Exploring The Inner Game
When we plant a rose seed in the earth, we notice that it is small, but we do not criticise it as “rootless and stemless.” We treat it as a seed, giving it the water and nourishment required of a seed. When it first shoots up out of the earth, we don’t condemn it as immature and underdeveloped; nor do we criticise the buds for not being open when they appear. We stand in wonder at the process taking place and give the plant the care it needs at each stage of its development. The rose is a rose from the time it is a seed to the time it dies, Within it, at all times, it contains its whole potential. It seems to be constantly in the process of change; yet at each state, at each moment, it is perfectly all right as it is.
Timothy Gallwey from The Inner Game of Tennis
This is a reminder to treat the development of our projects, careers, colleagues, loved ones and ourselves with the same patience and respect that we’d show the growth of a rose. There is a natural timeline for the development of things and some things just take as much time as they take.
Remember the rose doesn’t look anything like a rose when it’s a seed. In fact, it only looks like a healthy full bloom for a short part of its life cycle. There’s the time when it’s a seed, small, full of potential, but it doesn’t even look like a plant. Then there’s the moment the seed germinates and the potential locked within the seed shows its first signs of life. There’s quite a journey from there to the appearance of a rosebud – during which time the plant needs to survive the different weather conditions that arise. The moment the bloom opens is the moment we celebrate as though this is the only time we ‘have a rose’. But surely it’s better and more rewarding to be just as in love with the whole life cycle, all the steps taken from seed to fruition.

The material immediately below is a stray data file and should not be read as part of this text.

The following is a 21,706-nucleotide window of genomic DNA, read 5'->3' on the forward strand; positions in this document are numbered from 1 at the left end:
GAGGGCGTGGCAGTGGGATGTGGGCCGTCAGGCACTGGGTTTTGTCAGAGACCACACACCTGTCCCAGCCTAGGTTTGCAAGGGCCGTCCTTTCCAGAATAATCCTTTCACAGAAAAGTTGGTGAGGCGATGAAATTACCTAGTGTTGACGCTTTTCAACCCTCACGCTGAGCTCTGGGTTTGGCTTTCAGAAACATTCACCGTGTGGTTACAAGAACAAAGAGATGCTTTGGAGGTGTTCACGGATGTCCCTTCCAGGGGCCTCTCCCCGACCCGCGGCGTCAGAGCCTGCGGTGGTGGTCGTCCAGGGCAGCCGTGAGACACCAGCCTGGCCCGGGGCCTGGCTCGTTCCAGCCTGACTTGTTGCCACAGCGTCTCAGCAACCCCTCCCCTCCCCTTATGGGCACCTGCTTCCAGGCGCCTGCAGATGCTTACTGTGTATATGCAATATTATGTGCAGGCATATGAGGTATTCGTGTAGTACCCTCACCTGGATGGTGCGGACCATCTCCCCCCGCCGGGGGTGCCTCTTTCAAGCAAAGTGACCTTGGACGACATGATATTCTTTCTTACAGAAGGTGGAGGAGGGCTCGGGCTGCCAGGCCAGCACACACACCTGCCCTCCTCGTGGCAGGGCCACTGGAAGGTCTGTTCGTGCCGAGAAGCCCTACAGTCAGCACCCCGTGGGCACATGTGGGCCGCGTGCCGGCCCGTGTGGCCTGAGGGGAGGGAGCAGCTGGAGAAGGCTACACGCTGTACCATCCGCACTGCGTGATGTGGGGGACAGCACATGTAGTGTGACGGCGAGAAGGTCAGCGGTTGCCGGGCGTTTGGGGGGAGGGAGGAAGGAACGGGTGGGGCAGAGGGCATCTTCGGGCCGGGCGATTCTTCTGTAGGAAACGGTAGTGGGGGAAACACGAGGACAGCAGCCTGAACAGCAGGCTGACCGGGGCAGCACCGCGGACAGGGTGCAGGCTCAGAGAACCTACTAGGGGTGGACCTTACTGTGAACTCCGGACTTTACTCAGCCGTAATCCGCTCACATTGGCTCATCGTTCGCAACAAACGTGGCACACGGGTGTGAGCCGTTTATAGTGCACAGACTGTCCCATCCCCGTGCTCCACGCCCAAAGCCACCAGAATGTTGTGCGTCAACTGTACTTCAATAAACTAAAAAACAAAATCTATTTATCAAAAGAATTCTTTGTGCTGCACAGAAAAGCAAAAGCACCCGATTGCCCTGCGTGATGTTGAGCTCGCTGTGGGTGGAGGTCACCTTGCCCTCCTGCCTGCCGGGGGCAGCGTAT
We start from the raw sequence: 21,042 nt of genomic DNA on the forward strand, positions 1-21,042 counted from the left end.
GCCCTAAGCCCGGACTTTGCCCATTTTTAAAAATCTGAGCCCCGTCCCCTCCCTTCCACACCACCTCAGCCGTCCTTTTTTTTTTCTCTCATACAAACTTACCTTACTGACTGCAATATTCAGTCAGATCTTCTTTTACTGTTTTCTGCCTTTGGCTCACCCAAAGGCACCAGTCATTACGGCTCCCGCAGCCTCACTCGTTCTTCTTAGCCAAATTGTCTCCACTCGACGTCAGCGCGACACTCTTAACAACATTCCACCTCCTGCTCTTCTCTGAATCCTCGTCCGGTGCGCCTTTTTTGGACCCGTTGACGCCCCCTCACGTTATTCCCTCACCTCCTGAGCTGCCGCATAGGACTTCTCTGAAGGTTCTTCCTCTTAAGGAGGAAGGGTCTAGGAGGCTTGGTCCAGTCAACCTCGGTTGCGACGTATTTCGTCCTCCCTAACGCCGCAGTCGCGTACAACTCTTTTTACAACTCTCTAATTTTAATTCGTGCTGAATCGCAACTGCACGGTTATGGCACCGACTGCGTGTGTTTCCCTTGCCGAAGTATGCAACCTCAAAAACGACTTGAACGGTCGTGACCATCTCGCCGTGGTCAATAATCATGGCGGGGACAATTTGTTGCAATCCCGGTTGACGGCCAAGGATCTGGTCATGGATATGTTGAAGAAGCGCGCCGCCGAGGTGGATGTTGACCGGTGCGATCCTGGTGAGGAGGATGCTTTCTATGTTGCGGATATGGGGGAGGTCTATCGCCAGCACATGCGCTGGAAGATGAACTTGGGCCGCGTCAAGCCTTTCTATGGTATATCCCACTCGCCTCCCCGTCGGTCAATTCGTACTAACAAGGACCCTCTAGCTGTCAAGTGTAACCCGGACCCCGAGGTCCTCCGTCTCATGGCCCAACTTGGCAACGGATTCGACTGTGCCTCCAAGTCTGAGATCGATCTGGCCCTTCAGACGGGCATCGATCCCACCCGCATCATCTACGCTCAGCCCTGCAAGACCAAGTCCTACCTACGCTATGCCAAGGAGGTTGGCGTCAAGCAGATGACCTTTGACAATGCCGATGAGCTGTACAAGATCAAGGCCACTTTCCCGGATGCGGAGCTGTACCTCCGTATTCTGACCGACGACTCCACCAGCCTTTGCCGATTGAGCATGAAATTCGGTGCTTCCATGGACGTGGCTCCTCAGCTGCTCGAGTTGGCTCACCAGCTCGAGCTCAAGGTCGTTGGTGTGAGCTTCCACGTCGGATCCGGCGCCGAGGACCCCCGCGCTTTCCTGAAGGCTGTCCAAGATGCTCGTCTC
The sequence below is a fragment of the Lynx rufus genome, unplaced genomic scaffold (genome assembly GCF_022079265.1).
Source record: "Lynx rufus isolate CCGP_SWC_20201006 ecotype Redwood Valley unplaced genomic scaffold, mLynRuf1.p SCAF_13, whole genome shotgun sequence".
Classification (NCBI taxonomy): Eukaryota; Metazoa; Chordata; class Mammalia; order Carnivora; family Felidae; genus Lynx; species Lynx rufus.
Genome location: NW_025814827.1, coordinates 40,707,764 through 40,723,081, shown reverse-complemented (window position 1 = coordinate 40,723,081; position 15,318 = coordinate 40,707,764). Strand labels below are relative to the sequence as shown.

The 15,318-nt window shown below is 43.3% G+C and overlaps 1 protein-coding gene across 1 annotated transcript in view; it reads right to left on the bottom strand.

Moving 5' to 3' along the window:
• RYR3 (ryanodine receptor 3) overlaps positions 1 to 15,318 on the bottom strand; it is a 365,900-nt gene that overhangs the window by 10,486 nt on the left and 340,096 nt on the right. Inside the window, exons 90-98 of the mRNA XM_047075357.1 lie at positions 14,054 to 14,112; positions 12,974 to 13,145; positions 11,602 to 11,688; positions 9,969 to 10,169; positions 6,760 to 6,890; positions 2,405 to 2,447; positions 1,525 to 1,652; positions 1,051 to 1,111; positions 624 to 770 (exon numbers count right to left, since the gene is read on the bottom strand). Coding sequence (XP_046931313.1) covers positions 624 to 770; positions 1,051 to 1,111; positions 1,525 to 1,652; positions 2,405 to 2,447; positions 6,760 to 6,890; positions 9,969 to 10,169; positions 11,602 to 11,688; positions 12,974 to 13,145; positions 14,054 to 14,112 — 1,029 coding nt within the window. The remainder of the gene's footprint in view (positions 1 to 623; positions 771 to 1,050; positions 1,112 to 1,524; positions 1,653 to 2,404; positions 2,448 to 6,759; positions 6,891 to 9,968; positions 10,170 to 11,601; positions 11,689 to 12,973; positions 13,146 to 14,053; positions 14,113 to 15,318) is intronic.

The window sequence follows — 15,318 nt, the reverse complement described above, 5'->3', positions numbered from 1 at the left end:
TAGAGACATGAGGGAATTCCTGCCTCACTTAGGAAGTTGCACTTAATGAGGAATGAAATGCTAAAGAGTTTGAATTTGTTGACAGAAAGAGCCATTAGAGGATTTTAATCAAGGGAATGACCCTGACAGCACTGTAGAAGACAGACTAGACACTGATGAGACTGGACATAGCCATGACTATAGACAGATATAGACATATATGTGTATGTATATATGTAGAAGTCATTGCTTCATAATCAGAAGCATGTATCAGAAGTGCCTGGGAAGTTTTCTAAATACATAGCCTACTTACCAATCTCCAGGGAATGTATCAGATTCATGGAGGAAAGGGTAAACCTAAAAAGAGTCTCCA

The next step is the withering of the rose, as the petals fall away. The end of that particular flower makes room for the next bud on the rosebush, or for the hep that remains to give up its seeds for a new plant.
The rose lives and dies in its own time. We can try and control the conditions and environment around it to make it healthier and stronger, but time and nature are going to take their course. There are seasons in the lifetime of a rose, just as there are for you, me, our projects and careers.
Where in your life are you spending energy wishing that something would happen at the speed you want it to happen, and in the way you want it to progress? Is there an opportunity to step back and remember that this thing, this process or this person has its own timeline? You can generously demonstrate your patience and love for the whole process rather than focussing on a specific moment or outcome where it will be done/right/complete.
We don’t benefit from criticising ourselves or others for being “rootless and stemless,” whatever that might mean in your circumstance. We do benefit from nourishing the people and ideas around us with our patience, understanding, love and encouragement.
Full disclaimer: as you may be able to tell, I’ve never actually grown a rose. I’ve learned more about roses in a few hours of googling than I’d ever known. I’m going to have more appreciation for each and every rose I see from now on. This leads back to the idea of showing your work. There are many occasions where instead of hiding the work that goes into the final product, putting it on full display actually helps us appreciate the outcome more. How might that affect the way you share the process behind your work?